Back to the Past Anime Destroys London


The most eagerly anticipated anime of the 21st century, Katsuhiro
Otomo’s big-budget Steamboy could probably never satisfy
hardcore fans of his 1988 Akira—the movie that established an
American audience for Japanimation. Still, Otomo eludes the legacy of
his cult classic with a deftly sidelong knight’s move . . . into the
past. In the opening sequence, the movie feasts on the vista of
mid-19th-century Manchester, surrounded by satanic mills and wreathed
in the smoke of an encroaching industrial landscape. Steamboy‘s
narrative, such as it is, has something to do with the O’Haras, a gang
of WMD-building, war-profiteering capitalists, but the story ceases to
matter once events come to a head with maximum pomp and ceremony at the
Great Exhibition of All Nations, here transformed by the unscrupulous
O’Hara gang into an international arms bazaar. Destruction of the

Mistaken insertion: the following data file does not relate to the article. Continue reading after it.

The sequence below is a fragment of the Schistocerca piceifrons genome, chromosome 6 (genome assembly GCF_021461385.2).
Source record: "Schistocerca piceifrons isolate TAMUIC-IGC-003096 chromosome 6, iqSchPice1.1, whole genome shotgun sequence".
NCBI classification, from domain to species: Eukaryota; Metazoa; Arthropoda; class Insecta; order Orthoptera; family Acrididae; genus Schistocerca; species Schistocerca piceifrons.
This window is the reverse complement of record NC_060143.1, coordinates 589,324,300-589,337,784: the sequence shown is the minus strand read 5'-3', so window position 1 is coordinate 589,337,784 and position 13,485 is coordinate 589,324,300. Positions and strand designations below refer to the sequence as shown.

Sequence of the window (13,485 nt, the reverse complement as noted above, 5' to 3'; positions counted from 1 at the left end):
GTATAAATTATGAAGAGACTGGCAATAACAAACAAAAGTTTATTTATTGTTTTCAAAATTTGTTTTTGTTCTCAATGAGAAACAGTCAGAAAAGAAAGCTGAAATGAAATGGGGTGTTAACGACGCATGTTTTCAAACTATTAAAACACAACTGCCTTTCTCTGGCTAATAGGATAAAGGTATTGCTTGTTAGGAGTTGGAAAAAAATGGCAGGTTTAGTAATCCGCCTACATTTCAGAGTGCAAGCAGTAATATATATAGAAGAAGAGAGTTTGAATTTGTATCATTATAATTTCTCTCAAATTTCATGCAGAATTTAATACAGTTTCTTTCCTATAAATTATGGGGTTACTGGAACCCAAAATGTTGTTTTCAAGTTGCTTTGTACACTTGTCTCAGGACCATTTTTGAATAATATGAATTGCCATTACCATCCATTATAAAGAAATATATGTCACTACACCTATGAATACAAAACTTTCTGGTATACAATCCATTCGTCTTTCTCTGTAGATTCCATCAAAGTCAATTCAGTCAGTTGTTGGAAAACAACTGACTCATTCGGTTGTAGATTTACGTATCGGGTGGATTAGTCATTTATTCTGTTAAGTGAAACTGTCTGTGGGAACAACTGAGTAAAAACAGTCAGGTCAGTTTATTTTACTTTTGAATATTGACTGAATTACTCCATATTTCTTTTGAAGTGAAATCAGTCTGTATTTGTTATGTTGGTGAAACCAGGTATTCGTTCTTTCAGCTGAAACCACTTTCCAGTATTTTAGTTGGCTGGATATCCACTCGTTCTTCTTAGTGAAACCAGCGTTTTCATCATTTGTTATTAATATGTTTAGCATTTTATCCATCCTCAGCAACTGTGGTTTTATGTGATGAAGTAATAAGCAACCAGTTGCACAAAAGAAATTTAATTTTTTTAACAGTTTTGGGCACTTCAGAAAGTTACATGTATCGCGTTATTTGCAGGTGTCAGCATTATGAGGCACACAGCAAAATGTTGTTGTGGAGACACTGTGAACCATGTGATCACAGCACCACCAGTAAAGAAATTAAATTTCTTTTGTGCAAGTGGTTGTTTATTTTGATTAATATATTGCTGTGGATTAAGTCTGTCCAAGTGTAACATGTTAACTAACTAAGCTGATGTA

famous Crystal Palace, the 19th-century acme of British modernity, is
only part of the collateral damage that’s inflicted on London once war
breaks out between the local bobbies and the rampaging steam troopers
unleashed by the O’Hara mob. Consistent in its graphic invention from
first to last, Steamboy glosses the most resilient scenario in
Japanese pop culture. The movie may be set in the world of David
Copperfield and Little Nell, but it conjures a spectacle of urban
destruction worthy of

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